Tag Archives: Recipe

Roasted Vegetable, Goat Cheese, and Balsamic Pizza

There are days when I want nothing more than to create a beautiful pizza pie, pretending that one day I’ll have my own pizza café where I can wow my guests with unusual combinations of toppings that they couldn’t imagine should be on a pizza. Yesterday was one of those days. I worked all morning at Caribou Coffee and built an appetite for the pizza I was creating in my mind: Roasted Vegetable Pizza.

I began by heading next door to the Cub store and poking around for vegetable that would taste good roasted. I’d have preferred some beets on my pizza, but my wife doesn’t like beets, so I went with Yukon Gold Potato as the root vegetable. Next time, I’ll try half the pizza with beets, like a beet salad, if you will. I also chose a red onion, an orange bell pepper, shiitake mushrooms, and two small zucchinis. I though I had garlic at home, so I didn’t get any of that, but I did pick up some arugula to put on the pizza after it cooked.

Then, one my way home, I realized that I hadn’t actually purchased any cheese, nor did I think that we had any in the refrigerator, so I stopped at the Cub on my way home in Cottage Grove. I don’t like going to that Cub, because I’ve had some less than pleasant interactions with employees there, but I had to pick up a prescription anyway, so I stopped for cheese. I was thinking I’d do a nice asiago, but then I saw the goat cheese. I’m smitten with goat cheese, so that’s what ended up on the pizza. It was amazing.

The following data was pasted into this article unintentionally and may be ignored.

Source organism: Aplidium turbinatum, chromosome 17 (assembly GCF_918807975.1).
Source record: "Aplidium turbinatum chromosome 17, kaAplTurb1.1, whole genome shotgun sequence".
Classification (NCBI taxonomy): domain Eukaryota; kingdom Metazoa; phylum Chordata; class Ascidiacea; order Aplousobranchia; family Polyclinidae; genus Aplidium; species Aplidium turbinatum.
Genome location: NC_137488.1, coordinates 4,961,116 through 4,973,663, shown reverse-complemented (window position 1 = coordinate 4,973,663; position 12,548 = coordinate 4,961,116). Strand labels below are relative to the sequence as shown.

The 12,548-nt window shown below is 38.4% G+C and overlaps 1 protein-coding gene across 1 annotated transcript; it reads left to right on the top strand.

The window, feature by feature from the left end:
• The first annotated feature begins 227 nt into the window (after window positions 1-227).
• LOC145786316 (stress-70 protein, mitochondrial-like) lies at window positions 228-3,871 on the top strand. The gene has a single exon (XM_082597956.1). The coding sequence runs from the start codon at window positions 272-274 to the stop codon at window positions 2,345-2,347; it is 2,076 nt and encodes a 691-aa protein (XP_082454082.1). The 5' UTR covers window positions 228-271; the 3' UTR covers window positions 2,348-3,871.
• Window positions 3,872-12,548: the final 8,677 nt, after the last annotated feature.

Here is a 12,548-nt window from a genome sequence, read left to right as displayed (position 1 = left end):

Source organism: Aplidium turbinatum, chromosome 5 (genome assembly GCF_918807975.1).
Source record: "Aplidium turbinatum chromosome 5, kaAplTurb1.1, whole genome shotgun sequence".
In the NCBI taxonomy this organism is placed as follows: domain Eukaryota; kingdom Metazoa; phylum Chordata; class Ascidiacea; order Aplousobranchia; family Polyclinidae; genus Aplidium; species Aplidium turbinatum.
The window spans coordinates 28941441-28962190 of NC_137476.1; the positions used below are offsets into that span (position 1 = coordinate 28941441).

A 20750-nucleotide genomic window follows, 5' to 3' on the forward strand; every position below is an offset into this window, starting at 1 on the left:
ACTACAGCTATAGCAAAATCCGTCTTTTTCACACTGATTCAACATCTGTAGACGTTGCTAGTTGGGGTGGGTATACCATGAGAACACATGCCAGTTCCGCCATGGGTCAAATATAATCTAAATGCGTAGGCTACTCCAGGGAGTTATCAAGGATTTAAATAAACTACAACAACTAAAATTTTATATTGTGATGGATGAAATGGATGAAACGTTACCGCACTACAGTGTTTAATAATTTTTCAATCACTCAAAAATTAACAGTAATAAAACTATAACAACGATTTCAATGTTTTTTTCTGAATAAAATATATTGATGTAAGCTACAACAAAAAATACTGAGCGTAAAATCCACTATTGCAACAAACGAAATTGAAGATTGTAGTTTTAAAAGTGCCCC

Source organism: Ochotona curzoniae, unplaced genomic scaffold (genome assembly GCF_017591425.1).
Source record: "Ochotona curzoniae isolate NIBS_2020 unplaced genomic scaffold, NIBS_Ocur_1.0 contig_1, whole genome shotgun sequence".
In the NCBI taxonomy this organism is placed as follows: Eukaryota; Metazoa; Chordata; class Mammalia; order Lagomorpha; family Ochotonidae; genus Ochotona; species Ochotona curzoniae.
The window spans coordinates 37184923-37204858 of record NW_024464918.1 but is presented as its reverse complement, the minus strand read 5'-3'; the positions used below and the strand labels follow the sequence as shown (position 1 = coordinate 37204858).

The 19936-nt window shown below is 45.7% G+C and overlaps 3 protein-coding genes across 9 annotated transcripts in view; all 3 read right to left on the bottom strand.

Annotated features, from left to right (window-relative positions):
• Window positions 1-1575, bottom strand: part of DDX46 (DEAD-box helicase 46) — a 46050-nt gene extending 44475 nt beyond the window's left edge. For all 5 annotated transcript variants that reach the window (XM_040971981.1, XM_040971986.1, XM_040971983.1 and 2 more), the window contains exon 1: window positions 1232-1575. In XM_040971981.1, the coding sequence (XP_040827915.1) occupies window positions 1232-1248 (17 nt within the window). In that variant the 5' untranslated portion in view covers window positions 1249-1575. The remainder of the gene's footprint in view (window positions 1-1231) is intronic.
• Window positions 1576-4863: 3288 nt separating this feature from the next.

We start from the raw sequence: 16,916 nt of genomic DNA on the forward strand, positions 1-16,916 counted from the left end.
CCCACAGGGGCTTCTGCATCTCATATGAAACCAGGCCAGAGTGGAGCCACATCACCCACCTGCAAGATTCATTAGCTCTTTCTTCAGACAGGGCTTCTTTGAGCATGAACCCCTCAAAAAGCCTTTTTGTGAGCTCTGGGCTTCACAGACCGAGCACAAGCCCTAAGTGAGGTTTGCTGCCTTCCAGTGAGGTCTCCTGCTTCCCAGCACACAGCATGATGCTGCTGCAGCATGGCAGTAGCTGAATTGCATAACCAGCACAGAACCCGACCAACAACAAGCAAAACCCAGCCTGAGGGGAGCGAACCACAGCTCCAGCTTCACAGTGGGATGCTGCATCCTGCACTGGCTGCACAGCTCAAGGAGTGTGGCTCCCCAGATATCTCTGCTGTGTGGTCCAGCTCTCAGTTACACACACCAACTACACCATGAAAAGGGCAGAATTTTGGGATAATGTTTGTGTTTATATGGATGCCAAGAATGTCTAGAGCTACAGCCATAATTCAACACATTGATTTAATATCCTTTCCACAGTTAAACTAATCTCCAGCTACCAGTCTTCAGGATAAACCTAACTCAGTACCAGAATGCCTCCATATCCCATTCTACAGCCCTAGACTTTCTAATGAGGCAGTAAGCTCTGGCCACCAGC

I have two go-to recipes for pizza crust and you can find them here and here, or if I am doing gluten-free, I use Bob’s Red Mill and simply follow the directions there. If you have a favorite crust, use it. I use the first recipe, the beer crust, for lighter pizzas or if I want a slightly sweeter crust. I say slightly, because it isn’t really sweet, but it isn’t as nutty and hearty as the second one, the wheat one. Bob’s gluten-free crust is actually pretty delicious, so I use it, even if I am not really concerned about gluten-freeness. I make them all vegan if I can; Bob’s has the vegan recipe right on the bag.